Saturday 18 August 2018

Understanding Virtual Functions in C++

Until I had to explain it to someone, I never appreciated how confusing the virtual keyword can be. After all, in certain situations there seems to be no functional difference between virtual and non-virtual functions except that your IDE or editor might complain at you.

This article is aimed at programmers who are new to C++ or an initiate to programming in general.


The term conjures up a vision of something that is non-tangible. That is, something that doesn't exist in the physical world. In C++, this meaning is extended to describe functions which may not exist. By that, we mean that it may not be defined.

A virtual function, therefore, is a function which may not be real. While a class may call a function it defines, a virtual function could also exist somewhere else in it's object hierarchy. The class doesn't know what function it's actually calling until it is compiled or possibly until runtime.

Essentially, the virtual keyword signals to a developer that the function is intended to be able to be implemented or overridden in a derived class.

The Base Class (Non-Virtual)

To demonstrate, start by creating a simple base class with two public functions: Foo() and Bar(). Inside the Foo() function, call Bar(). It may be helpful to add some output so you know which function is being called.

Something like this:

class Base {
    void Foo() { cout << "Base::Foo" << endl; Bar(); }
    void Bar() { cout << "Base::Bar" << endl; };};
In a main function, instantiate a new Base class and call Foo(). You should get ouput similar to this:
This is pretty standard fair and works as expected.

The Derived Class

Next, create a derived function that inherits from Base. In it, create a function with the same name and signature as Bar(). If printing out a statement, make sure you update it to report the new class name.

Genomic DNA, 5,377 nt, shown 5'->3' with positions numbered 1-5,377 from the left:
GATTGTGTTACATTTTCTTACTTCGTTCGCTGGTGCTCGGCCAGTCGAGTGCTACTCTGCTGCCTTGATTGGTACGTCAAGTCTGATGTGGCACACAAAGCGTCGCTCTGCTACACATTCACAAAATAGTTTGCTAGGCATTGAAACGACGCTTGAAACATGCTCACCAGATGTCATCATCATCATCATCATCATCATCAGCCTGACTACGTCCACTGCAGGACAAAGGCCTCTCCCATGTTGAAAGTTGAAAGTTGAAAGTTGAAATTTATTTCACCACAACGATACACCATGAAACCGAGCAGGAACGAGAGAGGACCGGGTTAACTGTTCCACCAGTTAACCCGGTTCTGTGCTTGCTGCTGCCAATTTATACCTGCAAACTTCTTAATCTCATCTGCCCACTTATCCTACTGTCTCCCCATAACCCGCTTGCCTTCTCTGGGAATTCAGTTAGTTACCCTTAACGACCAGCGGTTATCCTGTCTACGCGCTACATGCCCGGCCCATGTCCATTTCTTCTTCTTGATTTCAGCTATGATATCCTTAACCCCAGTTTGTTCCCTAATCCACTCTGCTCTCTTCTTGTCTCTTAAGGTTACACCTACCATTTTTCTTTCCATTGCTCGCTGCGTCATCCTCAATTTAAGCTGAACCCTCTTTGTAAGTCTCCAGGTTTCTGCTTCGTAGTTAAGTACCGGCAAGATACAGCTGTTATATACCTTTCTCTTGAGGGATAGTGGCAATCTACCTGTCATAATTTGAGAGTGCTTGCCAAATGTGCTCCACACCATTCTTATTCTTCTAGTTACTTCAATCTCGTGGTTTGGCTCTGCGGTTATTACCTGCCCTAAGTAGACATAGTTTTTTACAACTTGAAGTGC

class Derived : public Base {
    void Bar() { cout << "Derived::Bar" << endl; }
Call Foo() on this new class and you'll see that you get the same output. The function Bar() is only called on the Base class.

The Base Class (Virtual)

Add the virtual keyword to the function Bar() in the Base class then try running the code again. The code should look like this:
class Base {
    void Foo() { cout << "Base::Foo" << endl; Bar(); }
    virtual void Bar() { cout << "Base::Bar" << endl; };};
You should get output like this:
This time, Bar() was called in the Derived class instead of the Base class. Why?

Virtual Explained

The virtual keyword signaled a change in visibility. A non-virtual function tells the compiler not to bother looking for another function with the same name, just to look for the function in the class where it is called. A virtual function tells the compiler to see if a function with a matching signature exists in any derived classes first, before calling the one in the same class.


Virtual functions are those whom are intended to exist higher up in the class hierarchy in derived classes and should be called if they are defined.

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